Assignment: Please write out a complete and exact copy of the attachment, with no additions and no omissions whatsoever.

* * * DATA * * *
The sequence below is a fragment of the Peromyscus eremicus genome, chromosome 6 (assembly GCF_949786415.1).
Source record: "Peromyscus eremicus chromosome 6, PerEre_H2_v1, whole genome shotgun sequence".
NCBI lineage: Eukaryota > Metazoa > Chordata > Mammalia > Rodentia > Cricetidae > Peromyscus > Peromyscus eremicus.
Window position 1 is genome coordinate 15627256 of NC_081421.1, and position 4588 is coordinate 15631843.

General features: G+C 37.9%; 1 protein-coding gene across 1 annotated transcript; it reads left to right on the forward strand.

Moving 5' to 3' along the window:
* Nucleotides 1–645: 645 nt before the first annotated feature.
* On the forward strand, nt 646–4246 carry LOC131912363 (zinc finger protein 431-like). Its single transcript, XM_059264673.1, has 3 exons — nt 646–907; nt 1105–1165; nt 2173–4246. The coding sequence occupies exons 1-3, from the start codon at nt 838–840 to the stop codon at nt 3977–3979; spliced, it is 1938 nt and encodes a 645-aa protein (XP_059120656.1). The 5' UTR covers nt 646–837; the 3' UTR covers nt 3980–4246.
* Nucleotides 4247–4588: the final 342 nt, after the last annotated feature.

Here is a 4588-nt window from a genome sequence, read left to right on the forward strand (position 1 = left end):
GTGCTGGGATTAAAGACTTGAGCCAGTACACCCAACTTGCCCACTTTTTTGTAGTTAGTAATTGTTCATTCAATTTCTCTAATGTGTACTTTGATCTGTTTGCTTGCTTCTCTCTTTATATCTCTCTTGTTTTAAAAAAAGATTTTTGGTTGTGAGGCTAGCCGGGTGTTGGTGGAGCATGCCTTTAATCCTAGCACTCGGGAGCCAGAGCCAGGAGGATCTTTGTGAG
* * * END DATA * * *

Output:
The sequence below is a fragment of the Peromyscus eremicus genome, chromosome 6 (assembly GCF_949786415.1).
Source record: "Peromyscus eremicus chromosome 6, PerEre_H2_v1, whole genome shotgun sequence".
NCBI lineage: Eukaryota > Metazoa > Chordata > Mammalia > Rodentia > Cricetidae > Peromyscus > Peromyscus eremicus.
Window position 1 is genome coordinate 15627256 of NC_081421.1, and position 4588 is coordinate 15631843.

General features: G+C 37.9%; 1 protein-coding gene across 1 annotated transcript; it reads left to right on the forward strand.

Moving 5' to 3' along the window:
* Nucleotides 1–645: 645 nt before the first annotated feature.
* On the forward strand, nt 646–4246 carry LOC131912363 (zinc finger protein 431-like). Its single transcript, XM_059264673.1, has 3 exons — nt 646–907; nt 1105–1165; nt 2173–4246. The coding sequence occupies exons 1-3, from the start codon at nt 838–840 to the stop codon at nt 3977–3979; spliced, it is 1938 nt and encodes a 645-aa protein (XP_059120656.1). The 5' UTR covers nt 646–837; the 3' UTR covers nt 3980–4246.
* Nucleotides 4247–4588: the final 342 nt, after the last annotated feature.

Here is a 4588-nt window from a genome sequence, read left to right on the forward strand (position 1 = left end):
GTGCTGGGATTAAAGACTTGAGCCAGTACACCCAACTTGCCCACTTTTTTGTAGTTAGTAATTGTTCATTCAATTTCTCTAATGTGTACTTTGATCTGTTTGCTTGCTTCTCTCTTTATATCTCTCTTGTTTTAAAAAAAGATTTTTGGTTGTGAGGCTAGCCGGGTGTTGGTGGAGCATGCCTTTAATCCTAGCACTCGGGAGCCAGAGCCAGGAGGATCTTTGTGAG